The NIHSS Supplementary Motor Scale: A Valid Tool for Multidisciplinary Recovery Trials

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Abstract

Background:

There is a growing interest in therapies that may augment motor recovery that could be initiated in the acute stroke unit and maintained through the rehabilitation period. Homogenization of the currently fragmented stroke clinicometrics is necessary before such multidisciplinary trials can be conducted. The supplementary motor scale of the NIH Stroke Scale (SMS-NIHSS) is a simple and reliable scale for assessing proximal and distal motor function in the upper and lower extremities. We hypothesized that the currently underutilized SMS-NIHSS is a valid tool for assessing motor recovery with prognosticative value.

Methods:

We performed an analysis of SMS-NIHSS scores recorded in 1,281 patients enrolled in the Trial of ORG 10172 in Acute Stroke Treatment (TOAST). We plotted the probability of a favorable outcome (FO) and very favorable outcome (VFO) at 3 months based on the baseline SMS-NIHSS scores. In order to better study the relationship between SMS-NIHSS and 3-month functional outcome, we performed multivariate logistic regression analyses using both FO and VFO as outcome measures. Analyses were adjusted for potential confounders such as age, sex, side of the lesion, time from symptom onset to emergency room arrival, temperature, systolic blood pressure, blood glucose level and treatment group assignment (ORG 10172 vs. placebo). We also calculated the Spearman correlation coefficient between the SMS-NIHSS, Barthel Index (BI) and Glasgow Outcome Score (GOS) obtained at the 3-month visit.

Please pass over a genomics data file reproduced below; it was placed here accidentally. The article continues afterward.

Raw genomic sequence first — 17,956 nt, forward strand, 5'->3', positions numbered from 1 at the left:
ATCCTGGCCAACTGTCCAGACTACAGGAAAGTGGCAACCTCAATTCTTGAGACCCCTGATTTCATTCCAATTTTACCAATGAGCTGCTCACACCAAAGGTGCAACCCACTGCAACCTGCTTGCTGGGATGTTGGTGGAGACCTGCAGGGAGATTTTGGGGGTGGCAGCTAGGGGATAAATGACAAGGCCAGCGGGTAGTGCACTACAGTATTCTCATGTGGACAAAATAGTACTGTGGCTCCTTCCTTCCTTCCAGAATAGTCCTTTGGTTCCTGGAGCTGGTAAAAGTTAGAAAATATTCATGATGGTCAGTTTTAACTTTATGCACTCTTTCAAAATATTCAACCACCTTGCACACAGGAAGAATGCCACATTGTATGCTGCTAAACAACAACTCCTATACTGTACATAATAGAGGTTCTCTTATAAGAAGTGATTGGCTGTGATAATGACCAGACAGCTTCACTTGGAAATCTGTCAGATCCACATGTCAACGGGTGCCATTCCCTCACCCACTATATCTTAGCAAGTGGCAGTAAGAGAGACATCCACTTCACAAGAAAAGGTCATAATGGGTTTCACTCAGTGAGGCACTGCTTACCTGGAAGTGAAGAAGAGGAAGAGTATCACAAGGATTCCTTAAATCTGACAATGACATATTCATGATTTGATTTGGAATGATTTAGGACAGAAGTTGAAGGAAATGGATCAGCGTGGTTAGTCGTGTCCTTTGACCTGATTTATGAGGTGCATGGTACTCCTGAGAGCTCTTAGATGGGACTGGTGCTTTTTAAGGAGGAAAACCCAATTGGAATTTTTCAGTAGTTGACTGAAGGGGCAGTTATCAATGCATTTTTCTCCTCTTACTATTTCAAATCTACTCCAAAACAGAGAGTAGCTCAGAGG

Results:

The mean SMS-NIHSS scores were 8.18 at baseline and 4.68 at 3 months. The SMS-NIHSS scores showed a gradual improvement during the first 3 months after stroke. There was a linear relationship between the baseline SMS-NIHSS scores and the probability of an FO or VFO at 3 months. The SMS-NIHSS baseline score was an independent predictor of FO (OR = 0.86; 95% CI 0.84-0.87; p < 0.0001) and VFO (OR = 0.85; 95% CI 0.84-0.87; p < 0.0001) at 3 months after adjusting for confounders. The degree of improvement in the SMS-NIHSS scores from baseline to 3 months was also independently associated with FO and VFO (p < 0.0001). At 3 months, SMS-NIHSS scores showed a strong correlation with the BI (r = -0.70; p < 0.0001) and GOS (r = 0.73; p < 0.0001).

Conclusions:

The SMS-NIHSS is a valid scale for assessing motor recovery with prognosticative value, and may be sensitive to changes during recovery. Given that the SMS-NIHSS is an extension of the widely accepted NIHSS, it could be easily implemented in trials conducted in a variety of clinical research settings, including acute stroke hospitals and rehabilitation units.

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